INDONESIA: lndonesian government must not hesitate to grant access to all disaster-affected areas

People along the Indian Ocean coastline are beginning recovery efforts after a giant tidal wave swept their shores on 26 December 2004. Hundreds of thousands, perhaps millions of people, are today very vulnerable. Enormous operations are getting under way in many parts to bring survivors the fresh water, food, clothing and medical supplies they need, as well as to clear away dead bodies, and identify them where possible. It is heartening to hear the numerous stories of locals not directly affected by the disaster coming to the aid of others with whatever they have available to give. But in most places, programmes are yet to be drawn up to manage internally displaced people effectively, and re-establish functioning communication and transport links. In the early days, weeks and months, the responsibility for much of this work lies not only with each single country or state, but with the entire international community. The sheer magnitude of the disaster is far beyond anything that one government and its internal agencies can be expected to address, and the show of international solidarity that has come after the devastation is recognition of that fact.

So far the highest number of loss of lives has been recorded in Indonesia, which is over 80,000.  While all of this is going on, disturbing reports have it that the government of Indonesia is still considering whether or not to permit international humanitarian agencies access to the most badly affected areas near the epicentre of the earthquake. People in many parts of Sumatra and Aceh are on the brink of survival. That these places have also been subjected to persistent civil conflict in recent years is well known. However, that the Indonesian government is hesitating over granting full access to others from around the world ready to extend much-needed assistance at this most vital hour is an affront to the victims of this tragedy and an insult to the persons of goodwill offering their support.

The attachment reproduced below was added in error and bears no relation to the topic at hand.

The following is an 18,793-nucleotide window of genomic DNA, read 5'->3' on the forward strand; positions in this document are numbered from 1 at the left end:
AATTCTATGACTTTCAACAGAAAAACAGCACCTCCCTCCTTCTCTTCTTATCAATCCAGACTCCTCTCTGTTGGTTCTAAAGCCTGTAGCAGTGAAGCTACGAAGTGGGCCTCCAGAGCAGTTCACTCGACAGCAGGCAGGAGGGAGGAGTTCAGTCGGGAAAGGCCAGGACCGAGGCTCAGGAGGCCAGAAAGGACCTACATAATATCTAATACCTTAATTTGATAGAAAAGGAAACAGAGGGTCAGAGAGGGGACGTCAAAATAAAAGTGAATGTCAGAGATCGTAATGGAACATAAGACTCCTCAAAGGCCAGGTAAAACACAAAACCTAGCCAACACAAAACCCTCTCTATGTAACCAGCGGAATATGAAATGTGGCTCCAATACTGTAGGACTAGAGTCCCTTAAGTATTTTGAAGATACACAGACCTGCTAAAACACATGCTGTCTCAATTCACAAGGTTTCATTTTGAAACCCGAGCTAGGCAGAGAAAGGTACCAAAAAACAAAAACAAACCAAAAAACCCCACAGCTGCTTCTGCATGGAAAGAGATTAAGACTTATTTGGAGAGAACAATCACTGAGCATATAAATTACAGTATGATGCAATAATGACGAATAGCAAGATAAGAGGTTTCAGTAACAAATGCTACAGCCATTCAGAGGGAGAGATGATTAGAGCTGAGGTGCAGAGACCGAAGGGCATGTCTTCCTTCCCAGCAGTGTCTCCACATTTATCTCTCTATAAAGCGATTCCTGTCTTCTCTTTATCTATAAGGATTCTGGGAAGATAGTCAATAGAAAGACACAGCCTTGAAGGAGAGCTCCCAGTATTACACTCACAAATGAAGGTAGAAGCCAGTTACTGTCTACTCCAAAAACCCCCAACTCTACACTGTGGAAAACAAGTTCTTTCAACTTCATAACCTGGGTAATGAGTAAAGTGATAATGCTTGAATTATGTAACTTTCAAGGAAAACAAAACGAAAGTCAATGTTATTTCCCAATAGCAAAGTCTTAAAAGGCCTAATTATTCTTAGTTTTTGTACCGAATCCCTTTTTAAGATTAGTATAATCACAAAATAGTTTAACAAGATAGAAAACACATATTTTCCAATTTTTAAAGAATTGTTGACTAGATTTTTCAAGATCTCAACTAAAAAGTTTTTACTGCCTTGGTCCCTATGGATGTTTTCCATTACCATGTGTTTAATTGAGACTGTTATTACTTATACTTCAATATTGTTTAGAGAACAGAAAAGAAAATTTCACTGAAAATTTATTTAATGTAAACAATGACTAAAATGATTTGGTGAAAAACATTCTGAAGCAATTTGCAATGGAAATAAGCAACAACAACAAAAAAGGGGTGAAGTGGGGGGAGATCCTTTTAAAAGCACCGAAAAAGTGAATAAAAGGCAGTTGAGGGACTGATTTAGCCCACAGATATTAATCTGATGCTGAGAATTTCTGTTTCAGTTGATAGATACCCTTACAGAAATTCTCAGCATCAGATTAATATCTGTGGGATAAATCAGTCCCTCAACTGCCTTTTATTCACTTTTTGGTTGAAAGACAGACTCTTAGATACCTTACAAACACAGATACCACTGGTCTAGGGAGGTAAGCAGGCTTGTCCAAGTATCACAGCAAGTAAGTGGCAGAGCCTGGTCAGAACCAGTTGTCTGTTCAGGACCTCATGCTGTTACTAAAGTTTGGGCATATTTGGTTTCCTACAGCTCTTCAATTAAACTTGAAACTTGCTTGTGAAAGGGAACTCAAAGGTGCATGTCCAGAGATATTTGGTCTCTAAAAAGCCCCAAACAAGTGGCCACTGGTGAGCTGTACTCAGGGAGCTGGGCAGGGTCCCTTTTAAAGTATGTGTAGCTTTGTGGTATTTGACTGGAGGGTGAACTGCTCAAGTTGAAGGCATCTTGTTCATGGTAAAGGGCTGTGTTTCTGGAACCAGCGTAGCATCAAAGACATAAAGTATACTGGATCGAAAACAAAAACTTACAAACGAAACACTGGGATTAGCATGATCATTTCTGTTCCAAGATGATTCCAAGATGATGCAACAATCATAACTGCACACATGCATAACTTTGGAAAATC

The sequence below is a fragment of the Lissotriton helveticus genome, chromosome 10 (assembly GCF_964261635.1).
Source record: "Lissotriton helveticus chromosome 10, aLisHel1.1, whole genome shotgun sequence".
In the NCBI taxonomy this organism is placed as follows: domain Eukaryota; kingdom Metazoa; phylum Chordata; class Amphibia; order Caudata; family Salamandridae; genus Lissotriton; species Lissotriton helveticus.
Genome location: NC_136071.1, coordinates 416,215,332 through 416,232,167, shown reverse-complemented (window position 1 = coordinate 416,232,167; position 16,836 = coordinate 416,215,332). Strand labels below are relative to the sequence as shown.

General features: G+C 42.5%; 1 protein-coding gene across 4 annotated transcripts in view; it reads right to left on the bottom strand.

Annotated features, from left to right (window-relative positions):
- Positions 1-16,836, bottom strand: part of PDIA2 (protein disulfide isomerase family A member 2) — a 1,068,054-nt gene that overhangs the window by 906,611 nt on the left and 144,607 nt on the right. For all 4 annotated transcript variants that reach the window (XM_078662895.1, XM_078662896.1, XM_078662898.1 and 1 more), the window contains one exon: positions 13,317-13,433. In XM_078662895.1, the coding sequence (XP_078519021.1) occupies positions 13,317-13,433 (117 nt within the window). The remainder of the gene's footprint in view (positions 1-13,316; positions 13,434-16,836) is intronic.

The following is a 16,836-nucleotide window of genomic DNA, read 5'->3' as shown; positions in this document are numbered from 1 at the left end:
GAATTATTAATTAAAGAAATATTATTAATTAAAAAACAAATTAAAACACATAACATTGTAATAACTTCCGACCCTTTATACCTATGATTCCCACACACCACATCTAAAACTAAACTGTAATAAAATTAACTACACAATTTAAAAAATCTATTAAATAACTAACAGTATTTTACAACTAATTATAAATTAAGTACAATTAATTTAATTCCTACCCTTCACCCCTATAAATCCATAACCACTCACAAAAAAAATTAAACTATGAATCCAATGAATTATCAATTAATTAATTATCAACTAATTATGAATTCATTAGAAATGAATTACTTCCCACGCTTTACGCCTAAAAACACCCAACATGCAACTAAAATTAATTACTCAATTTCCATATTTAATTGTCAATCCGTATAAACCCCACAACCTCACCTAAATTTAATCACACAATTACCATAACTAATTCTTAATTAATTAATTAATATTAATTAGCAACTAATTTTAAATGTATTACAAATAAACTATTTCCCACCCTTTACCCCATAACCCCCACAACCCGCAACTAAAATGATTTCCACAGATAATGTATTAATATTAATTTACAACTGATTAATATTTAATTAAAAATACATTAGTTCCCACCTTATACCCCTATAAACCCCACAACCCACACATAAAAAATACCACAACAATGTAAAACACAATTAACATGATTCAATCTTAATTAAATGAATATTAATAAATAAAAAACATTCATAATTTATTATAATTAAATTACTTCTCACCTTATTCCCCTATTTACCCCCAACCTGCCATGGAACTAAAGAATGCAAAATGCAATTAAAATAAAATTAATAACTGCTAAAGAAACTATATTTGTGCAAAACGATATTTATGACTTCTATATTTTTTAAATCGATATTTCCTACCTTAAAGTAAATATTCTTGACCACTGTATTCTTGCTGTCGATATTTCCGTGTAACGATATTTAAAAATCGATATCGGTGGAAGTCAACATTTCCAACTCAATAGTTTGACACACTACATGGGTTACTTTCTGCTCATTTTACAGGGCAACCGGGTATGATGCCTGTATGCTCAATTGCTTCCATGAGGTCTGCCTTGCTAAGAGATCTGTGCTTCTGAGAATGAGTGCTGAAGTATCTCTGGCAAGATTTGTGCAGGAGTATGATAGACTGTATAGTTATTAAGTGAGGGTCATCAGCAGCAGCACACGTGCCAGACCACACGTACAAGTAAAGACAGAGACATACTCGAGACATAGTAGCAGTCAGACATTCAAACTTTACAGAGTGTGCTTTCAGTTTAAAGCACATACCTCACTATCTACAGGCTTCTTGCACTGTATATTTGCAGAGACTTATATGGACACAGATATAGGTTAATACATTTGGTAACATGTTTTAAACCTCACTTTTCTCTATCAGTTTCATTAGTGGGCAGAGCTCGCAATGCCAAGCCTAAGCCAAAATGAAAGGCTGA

Now is absolutely not the time for the Indonesian government to be restricting outsiders’ access to these areas on the grounds of security. It is a time for the authorities to recognise the common humanity of all those affected in their country and throughout the region. It is a time to respond unhesitatingly to offers of international support. To do anything less will be to compound the tragedy already overwhelming the thousands of survivors in Aceh and Sumatra, the likes of which have never been seen in our lifetimes. Accordingly, the Asian Human Rights Commission urges the government of Indonesia to grant all international humanitarian agencies and persons of concern free and unconditional access to all affected areas in Sumatra and Aceh, and to facilitate the granting of visas and other necessary arrangements for them to undertake their crucial work.

Document Type : Statement
Document ID : AS-72-2004
Countries : Indonesia,
Issues : Poverty & adequate standard of living,